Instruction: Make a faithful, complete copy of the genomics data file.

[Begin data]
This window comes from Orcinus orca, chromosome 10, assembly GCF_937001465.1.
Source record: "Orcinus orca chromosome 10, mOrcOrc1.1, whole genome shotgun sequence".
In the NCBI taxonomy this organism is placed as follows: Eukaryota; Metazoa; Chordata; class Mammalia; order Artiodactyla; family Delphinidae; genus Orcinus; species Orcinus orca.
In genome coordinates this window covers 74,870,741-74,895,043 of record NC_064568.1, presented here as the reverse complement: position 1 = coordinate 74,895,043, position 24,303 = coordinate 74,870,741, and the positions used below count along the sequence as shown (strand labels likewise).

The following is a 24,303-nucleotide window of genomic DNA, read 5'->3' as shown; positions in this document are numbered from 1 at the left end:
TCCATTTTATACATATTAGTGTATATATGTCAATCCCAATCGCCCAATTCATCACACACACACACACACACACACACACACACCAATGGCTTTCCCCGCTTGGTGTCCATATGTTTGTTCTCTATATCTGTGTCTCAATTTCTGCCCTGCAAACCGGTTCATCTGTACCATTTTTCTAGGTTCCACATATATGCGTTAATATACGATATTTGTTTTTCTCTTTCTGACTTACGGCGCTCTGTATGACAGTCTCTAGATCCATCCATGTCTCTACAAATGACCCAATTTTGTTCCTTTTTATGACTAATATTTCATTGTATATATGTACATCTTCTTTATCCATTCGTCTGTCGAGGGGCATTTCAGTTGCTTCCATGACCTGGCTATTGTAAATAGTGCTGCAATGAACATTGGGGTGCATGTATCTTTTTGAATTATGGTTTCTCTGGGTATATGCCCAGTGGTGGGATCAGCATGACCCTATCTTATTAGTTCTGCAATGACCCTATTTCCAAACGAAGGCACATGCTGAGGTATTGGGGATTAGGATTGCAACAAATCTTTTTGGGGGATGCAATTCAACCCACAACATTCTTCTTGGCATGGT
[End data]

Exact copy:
This window comes from Orcinus orca, chromosome 10, assembly GCF_937001465.1.
Source record: "Orcinus orca chromosome 10, mOrcOrc1.1, whole genome shotgun sequence".
In the NCBI taxonomy this organism is placed as follows: Eukaryota; Metazoa; Chordata; class Mammalia; order Artiodactyla; family Delphinidae; genus Orcinus; species Orcinus orca.
In genome coordinates this window covers 74,870,741-74,895,043 of record NC_064568.1, presented here as the reverse complement: position 1 = coordinate 74,895,043, position 24,303 = coordinate 74,870,741, and the positions used below count along the sequence as shown (strand labels likewise).

The following is a 24,303-nucleotide window of genomic DNA, read 5'->3' as shown; positions in this document are numbered from 1 at the left end:
TCCATTTTATACATATTAGTGTATATATGTCAATCCCAATCGCCCAATTCATCACACACACACACACACACACACACACACACCAATGGCTTTCCCCGCTTGGTGTCCATATGTTTGTTCTCTATATCTGTGTCTCAATTTCTGCCCTGCAAACCGGTTCATCTGTACCATTTTTCTAGGTTCCACATATATGCGTTAATATACGATATTTGTTTTTCTCTTTCTGACTTACGGCGCTCTGTATGACAGTCTCTAGATCCATCCATGTCTCTACAAATGACCCAATTTTGTTCCTTTTTATGACTAATATTTCATTGTATATATGTACATCTTCTTTATCCATTCGTCTGTCGAGGGGCATTTCAGTTGCTTCCATGACCTGGCTATTGTAAATAGTGCTGCAATGAACATTGGGGTGCATGTATCTTTTTGAATTATGGTTTCTCTGGGTATATGCCCAGTGGTGGGATCAGCATGACCCTATCTTATTAGTTCTGCAATGACCCTATTTCCAAACGAAGGCACATGCTGAGGTATTGGGGATTAGGATTGCAACAAATCTTTTTGGGGGATGCAATTCAACCCACAACATTCTTCTTGGCATGGT